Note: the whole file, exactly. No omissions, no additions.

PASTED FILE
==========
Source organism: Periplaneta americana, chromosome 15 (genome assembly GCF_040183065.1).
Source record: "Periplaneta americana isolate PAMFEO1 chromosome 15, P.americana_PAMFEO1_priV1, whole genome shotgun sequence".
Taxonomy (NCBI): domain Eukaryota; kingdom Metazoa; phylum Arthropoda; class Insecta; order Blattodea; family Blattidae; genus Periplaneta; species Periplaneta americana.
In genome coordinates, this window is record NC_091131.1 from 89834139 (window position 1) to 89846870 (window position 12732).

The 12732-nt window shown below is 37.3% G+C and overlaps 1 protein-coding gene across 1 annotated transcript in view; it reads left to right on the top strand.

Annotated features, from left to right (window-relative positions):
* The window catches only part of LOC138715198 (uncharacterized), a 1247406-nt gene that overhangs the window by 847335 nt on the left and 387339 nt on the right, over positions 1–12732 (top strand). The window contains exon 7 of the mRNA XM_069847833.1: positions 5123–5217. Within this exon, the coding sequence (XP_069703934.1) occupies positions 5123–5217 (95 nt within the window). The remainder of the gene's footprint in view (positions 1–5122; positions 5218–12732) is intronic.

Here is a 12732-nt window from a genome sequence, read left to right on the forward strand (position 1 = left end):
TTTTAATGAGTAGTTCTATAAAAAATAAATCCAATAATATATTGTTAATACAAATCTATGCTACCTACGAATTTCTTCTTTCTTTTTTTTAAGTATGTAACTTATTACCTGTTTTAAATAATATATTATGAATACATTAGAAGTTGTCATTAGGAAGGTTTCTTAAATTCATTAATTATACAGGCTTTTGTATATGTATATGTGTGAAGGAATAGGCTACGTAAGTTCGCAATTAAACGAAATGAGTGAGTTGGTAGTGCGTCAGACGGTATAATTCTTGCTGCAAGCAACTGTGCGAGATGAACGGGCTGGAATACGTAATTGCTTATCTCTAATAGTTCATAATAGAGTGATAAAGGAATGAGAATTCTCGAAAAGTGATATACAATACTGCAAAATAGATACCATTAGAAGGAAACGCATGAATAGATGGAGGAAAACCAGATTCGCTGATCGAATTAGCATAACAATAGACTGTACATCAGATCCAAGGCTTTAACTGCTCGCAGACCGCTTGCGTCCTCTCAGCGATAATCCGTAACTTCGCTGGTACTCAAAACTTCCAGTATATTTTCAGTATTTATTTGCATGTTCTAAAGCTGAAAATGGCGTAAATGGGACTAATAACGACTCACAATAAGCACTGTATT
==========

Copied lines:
Source organism: Periplaneta americana, chromosome 15 (genome assembly GCF_040183065.1).
Source record: "Periplaneta americana isolate PAMFEO1 chromosome 15, P.americana_PAMFEO1_priV1, whole genome shotgun sequence".
Taxonomy (NCBI): domain Eukaryota; kingdom Metazoa; phylum Arthropoda; class Insecta; order Blattodea; family Blattidae; genus Periplaneta; species Periplaneta americana.
In genome coordinates, this window is record NC_091131.1 from 89834139 (window position 1) to 89846870 (window position 12732).

The 12732-nt window shown below is 37.3% G+C and overlaps 1 protein-coding gene across 1 annotated transcript in view; it reads left to right on the top strand.

Annotated features, from left to right (window-relative positions):
* The window catches only part of LOC138715198 (uncharacterized), a 1247406-nt gene that overhangs the window by 847335 nt on the left and 387339 nt on the right, over positions 1–12732 (top strand). The window contains exon 7 of the mRNA XM_069847833.1: positions 5123–5217. Within this exon, the coding sequence (XP_069703934.1) occupies positions 5123–5217 (95 nt within the window). The remainder of the gene's footprint in view (positions 1–5122; positions 5218–12732) is intronic.

Here is a 12732-nt window from a genome sequence, read left to right on the forward strand (position 1 = left end):
TTTTAATGAGTAGTTCTATAAAAAATAAATCCAATAATATATTGTTAATACAAATCTATGCTACCTACGAATTTCTTCTTTCTTTTTTTTAAGTATGTAACTTATTACCTGTTTTAAATAATATATTATGAATACATTAGAAGTTGTCATTAGGAAGGTTTCTTAAATTCATTAATTATACAGGCTTTTGTATATGTATATGTGTGAAGGAATAGGCTACGTAAGTTCGCAATTAAACGAAATGAGTGAGTTGGTAGTGCGTCAGACGGTATAATTCTTGCTGCAAGCAACTGTGCGAGATGAACGGGCTGGAATACGTAATTGCTTATCTCTAATAGTTCATAATAGAGTGATAAAGGAATGAGAATTCTCGAAAAGTGATATACAATACTGCAAAATAGATACCATTAGAAGGAAACGCATGAATAGATGGAGGAAAACCAGATTCGCTGATCGAATTAGCATAACAATAGACTGTACATCAGATCCAAGGCTTTAACTGCTCGCAGACCGCTTGCGTCCTCTCAGCGATAATCCGTAACTTCGCTGGTACTCAAAACTTCCAGTATATTTTCAGTATTTATTTGCATGTTCTAAAGCTGAAAATGGCGTAAATGGGACTAATAACGACTCACAATAAGCACTGTATT